And so when you dry that a lot of times when you dry herbs, what happens is the herbal constituents are what is kind of like the chemical compounds in there that kind of make the herb, the urban what they do, when you dry the herbs it and this is one of the reasons why we use dry herbs more often than not is it will take and concentrate those within the plant. And so when you make a tea out of it, it releases all of that into the water. And you're getting this beautiful, very nutritious, very nutritious, delicious tea. So it's really great you can it's a daily drinker that you can do you know if you're looking for another way to kind of get some vitamins and minerals in there.

I'm also right now because I'm doing all of that coursework for Nature and Forest Therapy guide training and I'm in the forest a lot. Pine needles and pine needle tea is also really delicious high in vitamin C, it's got this little citrusy taste to it. So that's been a new one that I've been playing with and super fun.

And then a plant that I have have had like a consistent loving relationship with is a plant called lady's mantle. And it's got this umbrella little umbrella like leaf and it's so soft and so fuzzy. And there's like a lot of like alchemy lore with this plant like in the morning if you have any humidity at all, like there'll be a little drop of dew inside of it. And people used to say like if you would take the dew and put it on your skin and you would be blessed with beauty. Um, I just like I don't I just really love this plant. It's delicious. It's great for a lot of people who have uteruses it can be helpful for a lot of people those type of complaints depending on what you're looking at. But it's just so sweet and I love it so much and I grow it and I don't harvest it. I just grow it to grow it and have it in my garden and we have a little discussion and I pet the leafs and I say hi to it and yeah so. So a couple plants those of those plants at the moment especially don't have the day.

Dayna Schmidt-Johnson  

Right? Right. How do you choose? There are so many and you're out in nature all the time probably like, taking on one more thing and learning oh, here's a new thing to learn about, right? Because I'm sure the knowledge just continues to expand.

Molly McClellan  

It's an addiction. Yeah, you're like, the invention of plant identifying apps is so good. So like, I'll be like, what's this? What's it like? Yeah, my partner doesn't come with me on walks anymore. Because he can't with my stopping every three seconds and being like taking my phone out and trying to idea and then like, I'll take it, and then I'll go back to like, my botany book to make sure like, I know what it is. Because, you know, like, the apps are great, but sometimes they may or may not be accurate, you know? But like, I'm just like, oh, who are you? Who are you? What's your name? Who are you?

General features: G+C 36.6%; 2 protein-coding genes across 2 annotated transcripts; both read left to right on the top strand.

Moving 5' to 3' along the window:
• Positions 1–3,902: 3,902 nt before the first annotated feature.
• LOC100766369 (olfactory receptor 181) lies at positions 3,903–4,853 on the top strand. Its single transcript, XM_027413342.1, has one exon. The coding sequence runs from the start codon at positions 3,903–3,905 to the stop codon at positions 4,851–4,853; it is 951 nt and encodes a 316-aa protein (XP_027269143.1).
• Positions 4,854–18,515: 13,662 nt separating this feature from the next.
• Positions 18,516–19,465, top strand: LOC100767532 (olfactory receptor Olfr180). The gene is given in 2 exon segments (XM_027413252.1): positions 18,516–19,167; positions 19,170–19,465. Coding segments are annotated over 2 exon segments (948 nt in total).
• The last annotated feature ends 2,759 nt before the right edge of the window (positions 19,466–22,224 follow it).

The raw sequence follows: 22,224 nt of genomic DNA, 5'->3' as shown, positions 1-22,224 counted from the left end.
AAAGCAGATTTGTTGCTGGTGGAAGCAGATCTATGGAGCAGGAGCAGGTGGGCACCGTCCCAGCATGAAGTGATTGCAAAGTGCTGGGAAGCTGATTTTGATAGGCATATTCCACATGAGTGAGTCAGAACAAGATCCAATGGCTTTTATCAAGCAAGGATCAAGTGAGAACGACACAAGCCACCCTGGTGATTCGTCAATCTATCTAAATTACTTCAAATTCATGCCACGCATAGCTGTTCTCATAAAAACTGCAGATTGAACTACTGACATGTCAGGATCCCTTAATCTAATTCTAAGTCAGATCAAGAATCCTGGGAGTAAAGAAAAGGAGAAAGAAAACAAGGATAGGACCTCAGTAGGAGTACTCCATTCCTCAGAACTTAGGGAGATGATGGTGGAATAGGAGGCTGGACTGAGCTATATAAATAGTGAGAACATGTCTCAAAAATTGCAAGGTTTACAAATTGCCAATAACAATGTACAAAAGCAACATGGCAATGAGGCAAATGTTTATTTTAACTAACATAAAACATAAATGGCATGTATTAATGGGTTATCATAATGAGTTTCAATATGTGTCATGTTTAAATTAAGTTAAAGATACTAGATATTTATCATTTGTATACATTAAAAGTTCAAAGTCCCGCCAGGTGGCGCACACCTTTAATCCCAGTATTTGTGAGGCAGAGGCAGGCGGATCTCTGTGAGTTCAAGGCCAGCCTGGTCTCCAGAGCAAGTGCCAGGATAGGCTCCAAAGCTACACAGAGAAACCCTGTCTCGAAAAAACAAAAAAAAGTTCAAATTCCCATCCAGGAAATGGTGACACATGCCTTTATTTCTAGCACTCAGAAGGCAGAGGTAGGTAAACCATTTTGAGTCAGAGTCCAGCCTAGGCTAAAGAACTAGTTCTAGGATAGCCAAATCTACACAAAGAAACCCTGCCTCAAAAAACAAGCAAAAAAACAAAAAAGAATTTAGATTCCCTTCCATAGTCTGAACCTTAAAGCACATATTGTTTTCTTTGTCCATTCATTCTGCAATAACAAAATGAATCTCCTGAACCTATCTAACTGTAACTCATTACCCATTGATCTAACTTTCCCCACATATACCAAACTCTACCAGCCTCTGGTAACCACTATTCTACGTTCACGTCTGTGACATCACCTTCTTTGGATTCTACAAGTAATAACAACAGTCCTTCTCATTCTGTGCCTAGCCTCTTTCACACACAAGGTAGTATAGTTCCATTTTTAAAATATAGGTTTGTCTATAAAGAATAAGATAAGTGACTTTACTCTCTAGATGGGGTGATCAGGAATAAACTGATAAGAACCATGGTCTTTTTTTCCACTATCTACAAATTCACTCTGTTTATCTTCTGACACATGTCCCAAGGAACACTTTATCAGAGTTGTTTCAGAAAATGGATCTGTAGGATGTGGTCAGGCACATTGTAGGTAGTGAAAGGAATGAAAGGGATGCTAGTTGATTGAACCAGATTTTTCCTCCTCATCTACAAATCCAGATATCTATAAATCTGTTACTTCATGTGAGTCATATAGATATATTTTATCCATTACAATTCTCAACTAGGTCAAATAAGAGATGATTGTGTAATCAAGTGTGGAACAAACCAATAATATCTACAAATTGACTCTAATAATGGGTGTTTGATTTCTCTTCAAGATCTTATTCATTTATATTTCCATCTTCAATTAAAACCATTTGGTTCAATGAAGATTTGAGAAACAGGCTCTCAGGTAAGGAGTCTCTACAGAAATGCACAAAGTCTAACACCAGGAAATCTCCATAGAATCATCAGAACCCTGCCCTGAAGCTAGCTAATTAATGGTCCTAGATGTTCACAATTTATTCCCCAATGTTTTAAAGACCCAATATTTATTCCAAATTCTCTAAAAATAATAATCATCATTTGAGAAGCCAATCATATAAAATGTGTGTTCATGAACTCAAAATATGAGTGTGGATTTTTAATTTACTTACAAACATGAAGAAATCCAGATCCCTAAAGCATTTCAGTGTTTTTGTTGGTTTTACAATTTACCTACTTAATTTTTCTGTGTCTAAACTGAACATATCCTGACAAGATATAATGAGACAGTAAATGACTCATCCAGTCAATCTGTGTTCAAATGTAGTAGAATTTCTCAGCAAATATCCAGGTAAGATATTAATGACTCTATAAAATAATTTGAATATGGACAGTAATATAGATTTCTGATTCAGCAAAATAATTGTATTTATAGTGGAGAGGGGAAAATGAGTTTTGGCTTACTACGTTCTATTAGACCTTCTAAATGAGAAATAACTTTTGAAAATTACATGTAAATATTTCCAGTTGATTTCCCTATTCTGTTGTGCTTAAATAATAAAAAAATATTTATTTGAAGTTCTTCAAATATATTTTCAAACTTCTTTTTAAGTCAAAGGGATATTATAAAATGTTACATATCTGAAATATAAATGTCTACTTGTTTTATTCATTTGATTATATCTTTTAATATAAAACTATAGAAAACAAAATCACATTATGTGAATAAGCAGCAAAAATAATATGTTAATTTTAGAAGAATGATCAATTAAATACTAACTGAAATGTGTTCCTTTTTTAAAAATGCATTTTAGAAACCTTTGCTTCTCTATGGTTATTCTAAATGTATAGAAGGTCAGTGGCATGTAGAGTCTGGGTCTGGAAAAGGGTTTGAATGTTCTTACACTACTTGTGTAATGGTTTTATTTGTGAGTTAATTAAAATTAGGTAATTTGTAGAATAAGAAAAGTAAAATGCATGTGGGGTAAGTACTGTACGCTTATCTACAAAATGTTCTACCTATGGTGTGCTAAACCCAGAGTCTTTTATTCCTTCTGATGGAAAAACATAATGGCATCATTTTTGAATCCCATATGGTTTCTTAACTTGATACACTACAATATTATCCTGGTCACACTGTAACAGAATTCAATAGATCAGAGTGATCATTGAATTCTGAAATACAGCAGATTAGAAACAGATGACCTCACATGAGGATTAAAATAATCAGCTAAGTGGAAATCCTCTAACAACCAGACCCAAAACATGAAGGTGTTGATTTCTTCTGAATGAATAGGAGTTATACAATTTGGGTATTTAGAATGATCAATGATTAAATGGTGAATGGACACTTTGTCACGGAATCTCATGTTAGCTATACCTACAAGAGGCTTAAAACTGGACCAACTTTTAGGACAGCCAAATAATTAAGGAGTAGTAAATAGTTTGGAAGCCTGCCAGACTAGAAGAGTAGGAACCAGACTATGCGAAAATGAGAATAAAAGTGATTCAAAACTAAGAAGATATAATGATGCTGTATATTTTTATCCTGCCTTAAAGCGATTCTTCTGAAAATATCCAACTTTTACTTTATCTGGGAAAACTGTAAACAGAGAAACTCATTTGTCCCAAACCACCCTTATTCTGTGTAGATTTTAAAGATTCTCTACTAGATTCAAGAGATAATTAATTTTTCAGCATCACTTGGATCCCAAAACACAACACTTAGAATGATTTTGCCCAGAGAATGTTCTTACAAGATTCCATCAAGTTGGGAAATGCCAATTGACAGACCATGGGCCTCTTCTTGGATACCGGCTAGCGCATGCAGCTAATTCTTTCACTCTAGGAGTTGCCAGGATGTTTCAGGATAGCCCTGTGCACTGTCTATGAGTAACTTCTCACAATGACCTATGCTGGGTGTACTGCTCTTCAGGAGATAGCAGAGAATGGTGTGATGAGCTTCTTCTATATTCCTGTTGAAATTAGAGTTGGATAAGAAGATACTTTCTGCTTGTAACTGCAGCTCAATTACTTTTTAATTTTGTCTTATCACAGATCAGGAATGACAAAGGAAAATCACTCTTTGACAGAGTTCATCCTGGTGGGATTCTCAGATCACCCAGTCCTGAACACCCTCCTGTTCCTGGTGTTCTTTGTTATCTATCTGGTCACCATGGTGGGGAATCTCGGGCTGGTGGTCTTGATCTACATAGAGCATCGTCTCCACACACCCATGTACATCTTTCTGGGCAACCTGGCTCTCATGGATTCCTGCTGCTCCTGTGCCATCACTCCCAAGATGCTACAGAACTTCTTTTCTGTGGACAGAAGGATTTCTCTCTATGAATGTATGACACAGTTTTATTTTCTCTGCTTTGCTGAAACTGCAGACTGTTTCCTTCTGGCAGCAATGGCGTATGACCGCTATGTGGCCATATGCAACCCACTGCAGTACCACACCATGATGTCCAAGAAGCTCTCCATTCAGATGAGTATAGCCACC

Dayna Schmidt-Johnson  

And then spend that time in the forest has to be really invigorating on that level.

Molly McClellan   

Yeah. Yeah.

Dayna Schmidt-Johnson 

Wow. Oh, well, we thank you so much for being here today. We're thrilled to have you as our September teacher in the ritual society. Hooray, hooray. So we're gonna do more than all of this go on a little bit of a deep dive with plants. And in the meantime, where can people find you?

Molly McClellan  

Yeah, so on the Instagrams, I, you can find me under Vermillion Herbals. That's V E R M I L L I O N, so there's a double L and vermilion herbals or Molly McClellan Magic. And then I also have my website, which is vermilionherbals.com. That's pretty much where I'm at these days. I don't have a tick tock for herbs yet. I just like every time I think about I'm like, oh, I should do that. And then..

Dayna Schmidt-Johnson  

It's just one one more thing, right?

Molly McClellan  

Busy romping out in the forest to like, be like, oh, I shouldn't be.

Dayna Schmidt-Johnson  

Oh, yeah, you'll get there. You'll get there. I'm sure of it. Or not? Or not. Oh, awesome. Well, thank you again for being here. We can't wait to see more in September in the Writual society. And in the meantime, take a look at all of Molly's Instagrams and website and everything like that. And then we will see you again in September.

Molly McClellan  

Sounds good. I'm super excited to teach and give you more herbal goodness about vinegars.

Dayna Schmidt-Johnson  

Can't wait. Thank you so much. We'll we'll see you soon.

Molly McClellan  

Sounds good. Thanks so much. Thank you for having me. Of course. 

Dayna Schmidt-Johnson  

Have a good night. You too. Bye.

 

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About Molly McClellan

Instagram: @vermillionherbals

Website: https://vermillionherbals.wixsite.com/vermillionherbals

Shop: https://www.etsy.com/shop/VermillionHerbals